By excluding people who have found legal protection from established states, or who have refused to do so when offered, UNHCR has sought to prevent expansion of the definition in ways that would encourage the improper use of UNHCR’s services for political ends.
UNRWA, however, has done just the opposite: Not only has it declined to remove the status of refugee from those persons who no longer fit the original description, such as the hundreds of thousands of Palestinians who have been granted full citizenship by Jordan, but it confers indefinitely the status of refugee upon a Palestinian refugee’s descendants, now entering the fourth generation. ....
..... Without a country to call their own, refugees are denied the basic social, economic, and political rights that most civilians take for granted, and without which a citizen’s ability to lead a productive and fulfilling life is nearly impossible. For this reason, the UN has always sought to end a person’s status as refugee as quickly as possible.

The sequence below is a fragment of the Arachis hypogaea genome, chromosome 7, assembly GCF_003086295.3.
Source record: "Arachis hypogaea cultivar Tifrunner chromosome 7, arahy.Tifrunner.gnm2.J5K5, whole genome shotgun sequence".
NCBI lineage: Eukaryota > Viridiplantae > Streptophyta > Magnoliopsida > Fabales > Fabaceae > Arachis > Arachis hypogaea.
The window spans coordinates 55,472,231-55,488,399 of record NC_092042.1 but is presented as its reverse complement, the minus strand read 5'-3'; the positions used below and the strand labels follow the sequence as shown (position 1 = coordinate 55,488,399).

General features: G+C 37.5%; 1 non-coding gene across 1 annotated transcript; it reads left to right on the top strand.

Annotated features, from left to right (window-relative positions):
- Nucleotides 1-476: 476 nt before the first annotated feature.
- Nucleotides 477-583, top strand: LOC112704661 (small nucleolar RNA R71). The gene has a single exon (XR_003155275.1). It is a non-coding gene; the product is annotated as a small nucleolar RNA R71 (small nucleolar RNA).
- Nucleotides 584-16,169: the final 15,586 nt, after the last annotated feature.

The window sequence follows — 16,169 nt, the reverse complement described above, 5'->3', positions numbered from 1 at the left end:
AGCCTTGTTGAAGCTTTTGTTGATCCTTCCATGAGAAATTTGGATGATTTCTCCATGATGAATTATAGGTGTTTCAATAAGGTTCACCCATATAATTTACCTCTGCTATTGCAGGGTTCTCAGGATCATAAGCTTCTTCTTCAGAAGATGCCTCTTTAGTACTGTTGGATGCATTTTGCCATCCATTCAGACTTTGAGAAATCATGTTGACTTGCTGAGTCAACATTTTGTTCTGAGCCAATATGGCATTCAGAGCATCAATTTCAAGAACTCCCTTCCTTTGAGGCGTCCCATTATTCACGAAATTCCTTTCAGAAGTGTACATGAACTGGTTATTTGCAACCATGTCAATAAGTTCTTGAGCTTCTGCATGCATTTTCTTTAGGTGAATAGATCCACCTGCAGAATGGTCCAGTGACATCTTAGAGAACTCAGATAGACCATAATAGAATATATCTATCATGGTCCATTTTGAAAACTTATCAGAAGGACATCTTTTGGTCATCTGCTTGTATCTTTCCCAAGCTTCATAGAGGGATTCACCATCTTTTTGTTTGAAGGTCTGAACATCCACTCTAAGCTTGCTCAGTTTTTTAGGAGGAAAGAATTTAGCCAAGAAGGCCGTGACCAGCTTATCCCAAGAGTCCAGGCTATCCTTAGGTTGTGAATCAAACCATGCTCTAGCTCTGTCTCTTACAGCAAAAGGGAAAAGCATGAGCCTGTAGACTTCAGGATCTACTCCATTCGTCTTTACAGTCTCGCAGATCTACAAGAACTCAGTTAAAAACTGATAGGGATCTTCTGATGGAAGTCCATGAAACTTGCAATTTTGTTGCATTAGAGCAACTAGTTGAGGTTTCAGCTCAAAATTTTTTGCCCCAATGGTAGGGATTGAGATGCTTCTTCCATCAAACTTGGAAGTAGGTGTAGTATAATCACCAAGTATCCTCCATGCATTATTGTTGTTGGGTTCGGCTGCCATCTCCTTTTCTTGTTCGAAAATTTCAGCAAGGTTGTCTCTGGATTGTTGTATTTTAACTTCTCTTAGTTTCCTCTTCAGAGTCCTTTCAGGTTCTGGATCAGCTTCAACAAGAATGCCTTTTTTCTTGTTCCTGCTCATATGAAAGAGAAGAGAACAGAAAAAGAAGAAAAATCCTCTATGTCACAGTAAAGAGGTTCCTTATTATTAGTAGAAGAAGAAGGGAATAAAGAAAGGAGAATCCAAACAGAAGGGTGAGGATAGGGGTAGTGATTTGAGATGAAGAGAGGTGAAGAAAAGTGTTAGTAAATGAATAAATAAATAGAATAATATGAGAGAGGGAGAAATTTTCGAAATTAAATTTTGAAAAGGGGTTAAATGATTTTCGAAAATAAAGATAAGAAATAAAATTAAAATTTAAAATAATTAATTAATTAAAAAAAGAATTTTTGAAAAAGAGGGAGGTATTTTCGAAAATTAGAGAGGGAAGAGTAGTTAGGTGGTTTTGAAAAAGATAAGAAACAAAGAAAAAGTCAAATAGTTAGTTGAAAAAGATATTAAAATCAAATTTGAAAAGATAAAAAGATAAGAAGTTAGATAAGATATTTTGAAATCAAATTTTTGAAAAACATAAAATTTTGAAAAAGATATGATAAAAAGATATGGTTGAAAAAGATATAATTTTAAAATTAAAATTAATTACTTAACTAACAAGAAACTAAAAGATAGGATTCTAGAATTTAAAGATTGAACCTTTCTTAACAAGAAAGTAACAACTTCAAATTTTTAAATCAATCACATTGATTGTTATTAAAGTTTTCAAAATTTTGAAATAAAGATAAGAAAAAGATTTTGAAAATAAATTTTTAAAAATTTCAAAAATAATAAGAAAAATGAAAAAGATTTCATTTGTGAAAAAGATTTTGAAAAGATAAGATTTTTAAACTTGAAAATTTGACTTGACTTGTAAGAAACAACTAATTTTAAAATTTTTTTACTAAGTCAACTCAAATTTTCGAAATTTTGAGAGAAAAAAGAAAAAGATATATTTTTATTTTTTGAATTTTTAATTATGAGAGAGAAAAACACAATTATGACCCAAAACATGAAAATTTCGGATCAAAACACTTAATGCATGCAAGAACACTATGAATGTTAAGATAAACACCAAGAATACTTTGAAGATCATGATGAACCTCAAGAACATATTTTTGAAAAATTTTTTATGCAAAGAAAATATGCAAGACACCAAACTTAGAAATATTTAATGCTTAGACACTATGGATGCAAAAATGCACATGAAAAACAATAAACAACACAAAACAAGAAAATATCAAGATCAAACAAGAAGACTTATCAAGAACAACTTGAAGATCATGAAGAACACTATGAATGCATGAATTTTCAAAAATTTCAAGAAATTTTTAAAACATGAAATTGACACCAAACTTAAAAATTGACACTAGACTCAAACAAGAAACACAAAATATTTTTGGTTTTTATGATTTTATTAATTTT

UNRWA’s handling of the Palestinian refugee issue, by contrast, has done just the opposite. For implicit in UNRWA’s decision to expand its already problematic definition of a Palestinian refugee to include a mounting number of descendants is the guarantee that the problem remains an ongoing, ever-growing, and thus ever-worsening one...for Palestinian Arabs who have remained refugees for decades, and for their children, brought into the circle of dependence, the fact of UNRWA’s granting special refugee status has for the most part made their situation only worse.
...the General Assembly resolution establishing UNRWA intend its mandate to be temporary: It sought “the alleviation of the conditions of starvation and distress among the Palestinian refugees” with “a view to the termination of international assistance for relief” at an early date. The provision of direct relief was originally set to end no later than December 1950; yet its mandate has been renewed by the General Assembly every few years, and its current term now runs through June 2008. This begs the question: If UNRWA was set up as a temporary agency, why is it still operating more than half a century later?